Unlocking Lendrum’s delicious secret
The name might be confusing and perusing the extensive menu—with items that range from butter chicken and duck confit to fresh pasta, pizza, and chicken piccata—might have you wondering what exactly this restaurant is trying to say. We donned our detective hats to decode the messages this monkey has been sending out since 2013.
A diverse and lengthy menu can run the risk of missing the mark, but Mohit and Tuan, two longstanding chefs in this kitchen, are crafting delicious dishes that hit the culinary bullseye time and time again.
The butter chicken is a perfect example. Creamy, tangy, rich, and wholly comforting, it is a mainstay on the menu, and for good reason: devotees of this neighbourhood nook would revolt, should the dish be taken out of rotation.
“As much as I’d like to pare down the menu, we can’t decide on what to take off,” says Rob Filipchuk who has owned the restaurant since buying it as the shuttered Jack’s Grill, renovating it, and opening it five months later. The fact that he’s managed to stay in business for 10 years, through both economic downturns and pandemic-related restrictions, is a testament to how he operates his business.
The Glass Monkey is about more than the food.
When COVID arrived, Filipchuk paid his staff higher wages to keep them on board knowing that without talented cooks, no matter the obvious hurdles, he’d have no restaurant to run.
“With more time on their hands during the pandemic, Mo and Tuan were able to get creative and work on some really great dishes,” Filipchuk explains. “Both are very talented cooks, and several of the things they worked on during that time, stuck.”
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Filipchuk is not new to the hospitality business. He got his first job as a busser at Chianti’s on Whyte Avenue in 1989, quickly working his way up to day manager because of his eagerness to learn and take on responsibility. Afterwards, he did a stage at Jack’s Grill, learning culinary techniques from the owner, Peter Jackson. Once he finessed his cooking skills, Filipchuk immersed himself in the world of wine at Cristall’s Wine Market, working there first before buying the business and running it for 12 years.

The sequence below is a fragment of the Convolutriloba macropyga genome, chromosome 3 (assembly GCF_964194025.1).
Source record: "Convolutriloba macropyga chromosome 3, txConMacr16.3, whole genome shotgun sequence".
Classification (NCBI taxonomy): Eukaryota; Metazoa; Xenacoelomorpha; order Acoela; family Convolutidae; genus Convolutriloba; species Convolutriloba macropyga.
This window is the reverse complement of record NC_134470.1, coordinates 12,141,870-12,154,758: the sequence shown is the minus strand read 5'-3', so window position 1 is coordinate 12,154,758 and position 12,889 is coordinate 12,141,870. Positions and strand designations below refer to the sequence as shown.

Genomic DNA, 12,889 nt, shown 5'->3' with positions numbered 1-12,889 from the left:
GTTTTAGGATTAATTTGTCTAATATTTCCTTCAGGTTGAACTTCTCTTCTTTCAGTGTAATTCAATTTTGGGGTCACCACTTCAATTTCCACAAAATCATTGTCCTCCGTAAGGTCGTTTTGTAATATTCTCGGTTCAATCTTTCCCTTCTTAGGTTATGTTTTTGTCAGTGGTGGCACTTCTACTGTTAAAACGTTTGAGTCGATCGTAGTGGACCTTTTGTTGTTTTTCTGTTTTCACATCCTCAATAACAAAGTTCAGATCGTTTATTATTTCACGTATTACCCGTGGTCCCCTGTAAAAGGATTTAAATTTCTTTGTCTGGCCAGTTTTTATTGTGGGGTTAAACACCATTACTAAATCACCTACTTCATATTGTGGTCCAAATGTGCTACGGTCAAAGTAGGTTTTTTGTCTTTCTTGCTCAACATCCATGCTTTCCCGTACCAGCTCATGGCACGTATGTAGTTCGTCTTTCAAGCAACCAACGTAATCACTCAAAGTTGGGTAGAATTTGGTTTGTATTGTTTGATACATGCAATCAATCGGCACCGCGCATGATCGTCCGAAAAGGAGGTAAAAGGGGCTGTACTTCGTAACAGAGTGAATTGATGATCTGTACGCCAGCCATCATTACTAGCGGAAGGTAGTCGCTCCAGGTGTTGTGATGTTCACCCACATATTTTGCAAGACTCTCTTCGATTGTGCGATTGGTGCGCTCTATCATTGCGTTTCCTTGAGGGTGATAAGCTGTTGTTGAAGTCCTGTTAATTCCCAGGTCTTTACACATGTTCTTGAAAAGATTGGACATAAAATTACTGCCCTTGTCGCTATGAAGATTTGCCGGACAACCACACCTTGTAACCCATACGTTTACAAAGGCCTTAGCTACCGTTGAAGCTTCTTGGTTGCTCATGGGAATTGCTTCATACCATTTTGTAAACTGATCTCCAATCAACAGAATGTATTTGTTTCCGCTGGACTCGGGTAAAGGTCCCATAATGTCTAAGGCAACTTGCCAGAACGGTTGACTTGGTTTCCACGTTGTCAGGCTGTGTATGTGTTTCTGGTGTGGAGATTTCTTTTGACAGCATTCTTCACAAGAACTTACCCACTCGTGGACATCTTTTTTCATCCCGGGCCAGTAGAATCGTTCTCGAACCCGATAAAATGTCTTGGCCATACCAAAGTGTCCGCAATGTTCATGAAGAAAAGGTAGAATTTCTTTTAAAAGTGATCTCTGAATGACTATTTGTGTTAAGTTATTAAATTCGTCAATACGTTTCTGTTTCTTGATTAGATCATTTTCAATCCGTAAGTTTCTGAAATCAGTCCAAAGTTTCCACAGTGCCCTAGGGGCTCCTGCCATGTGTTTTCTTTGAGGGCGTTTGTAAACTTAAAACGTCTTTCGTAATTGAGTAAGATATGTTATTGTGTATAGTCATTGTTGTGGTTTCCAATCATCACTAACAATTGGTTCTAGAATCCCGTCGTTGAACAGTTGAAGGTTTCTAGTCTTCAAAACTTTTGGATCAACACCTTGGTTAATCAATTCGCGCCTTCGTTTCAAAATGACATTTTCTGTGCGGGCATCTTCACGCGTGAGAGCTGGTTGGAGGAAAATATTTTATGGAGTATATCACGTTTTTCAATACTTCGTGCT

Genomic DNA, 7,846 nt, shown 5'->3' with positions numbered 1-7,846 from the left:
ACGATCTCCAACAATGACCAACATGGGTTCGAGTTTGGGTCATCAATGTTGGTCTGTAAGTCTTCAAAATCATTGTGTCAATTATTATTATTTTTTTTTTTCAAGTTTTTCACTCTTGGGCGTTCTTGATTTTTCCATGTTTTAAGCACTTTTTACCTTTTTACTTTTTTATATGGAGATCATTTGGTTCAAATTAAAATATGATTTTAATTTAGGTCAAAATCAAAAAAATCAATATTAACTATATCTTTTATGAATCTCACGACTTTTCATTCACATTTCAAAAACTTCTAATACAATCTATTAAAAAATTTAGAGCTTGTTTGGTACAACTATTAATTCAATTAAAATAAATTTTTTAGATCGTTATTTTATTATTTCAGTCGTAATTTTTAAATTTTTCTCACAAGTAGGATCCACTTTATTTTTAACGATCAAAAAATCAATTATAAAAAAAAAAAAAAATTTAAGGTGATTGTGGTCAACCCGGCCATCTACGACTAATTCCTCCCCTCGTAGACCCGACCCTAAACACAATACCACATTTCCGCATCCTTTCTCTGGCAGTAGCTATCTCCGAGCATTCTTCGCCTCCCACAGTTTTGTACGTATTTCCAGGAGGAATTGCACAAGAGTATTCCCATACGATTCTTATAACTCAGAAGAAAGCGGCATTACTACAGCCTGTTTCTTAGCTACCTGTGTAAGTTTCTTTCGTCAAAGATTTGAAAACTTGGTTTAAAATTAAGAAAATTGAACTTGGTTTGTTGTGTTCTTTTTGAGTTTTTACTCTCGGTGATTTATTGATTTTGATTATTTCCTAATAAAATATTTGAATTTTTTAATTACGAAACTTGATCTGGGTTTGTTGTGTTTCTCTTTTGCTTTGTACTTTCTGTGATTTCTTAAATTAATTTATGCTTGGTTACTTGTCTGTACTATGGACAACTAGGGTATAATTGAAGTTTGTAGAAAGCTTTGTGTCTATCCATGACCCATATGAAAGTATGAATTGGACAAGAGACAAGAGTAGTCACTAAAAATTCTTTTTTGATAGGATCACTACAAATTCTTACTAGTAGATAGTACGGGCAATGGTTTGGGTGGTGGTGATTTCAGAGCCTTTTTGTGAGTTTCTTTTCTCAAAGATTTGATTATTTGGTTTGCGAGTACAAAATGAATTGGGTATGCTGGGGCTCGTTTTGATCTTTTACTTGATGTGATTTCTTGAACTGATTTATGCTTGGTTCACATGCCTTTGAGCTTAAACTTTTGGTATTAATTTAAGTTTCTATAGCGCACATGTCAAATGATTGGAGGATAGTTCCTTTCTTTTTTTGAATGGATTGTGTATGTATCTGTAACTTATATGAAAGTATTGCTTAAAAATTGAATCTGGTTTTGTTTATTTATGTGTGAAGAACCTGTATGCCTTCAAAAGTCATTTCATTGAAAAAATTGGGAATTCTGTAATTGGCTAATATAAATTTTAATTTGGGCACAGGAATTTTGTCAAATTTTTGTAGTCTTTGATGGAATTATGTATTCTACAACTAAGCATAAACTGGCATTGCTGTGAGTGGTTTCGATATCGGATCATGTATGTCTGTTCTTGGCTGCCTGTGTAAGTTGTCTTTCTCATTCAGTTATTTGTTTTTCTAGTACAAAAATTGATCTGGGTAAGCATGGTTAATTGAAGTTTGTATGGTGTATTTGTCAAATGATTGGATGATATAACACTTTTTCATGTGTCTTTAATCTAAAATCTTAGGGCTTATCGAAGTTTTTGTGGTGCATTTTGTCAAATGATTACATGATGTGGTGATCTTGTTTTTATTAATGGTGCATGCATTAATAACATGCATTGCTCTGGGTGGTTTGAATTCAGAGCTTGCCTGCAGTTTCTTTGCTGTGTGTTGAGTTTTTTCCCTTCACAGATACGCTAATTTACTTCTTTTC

Now, he leaves the cooking to his staff and the front of house duties to his General Manager, Janine van Essen. When Filipchuk is not at the restaurant, he spends time at the family farm, usually returning with boxes of fresh fruit and vegetables he’s harvested from the property. Those items go to Mo and Tuan who create feature dishes and fruit-based condiments and desserts. The vegetables that get pickled and placed next to the cured- and smoked-in-house duck, pork, and salmon on the charcuterie plate, are from the farm, too. This is true farm-to-fork, and the way Filipchuk has run his operation since the beginning.
That might explain the food, but it doesn’t explain how The Glass Monkey got its name.
The mystery is revealed once you learn that Filipchuk’s grown children, both of whom put in hours at the restaurant, still get called by their nicknames, Monkey 1, and Monkey 2. Family ties are strong here.
As for the “Glass”; that is Filipchuk’s nod to his past (and present) connection to the wine industry. If you pull up a stool at the bar, it will be either him or one of his very capable employees filling your glass while expounding the wine’s flavour profile and provenance.
One last mystery remains, and that is, just what kind of restaurant is this? Is it a wine bar? A gastropub?
“We like to call it fine dining without the fussiness,” Filipchuk says.
There you have it.
Run your hands over the smooth African Rosewood tabletop, dig into duck confit or braised pork pappardelle, savour a sip of a Belle Glos Pinot Noir, and suddenly, the pieces come together.
Mystery revealed: The Glass Monkey is about familiarity, comfort, and quality—three things we could all use a little more of these days. And, if that’s the secret combination to longevity in the hospitality business, Rob Filipchuk knew it and found it, a long time ago.
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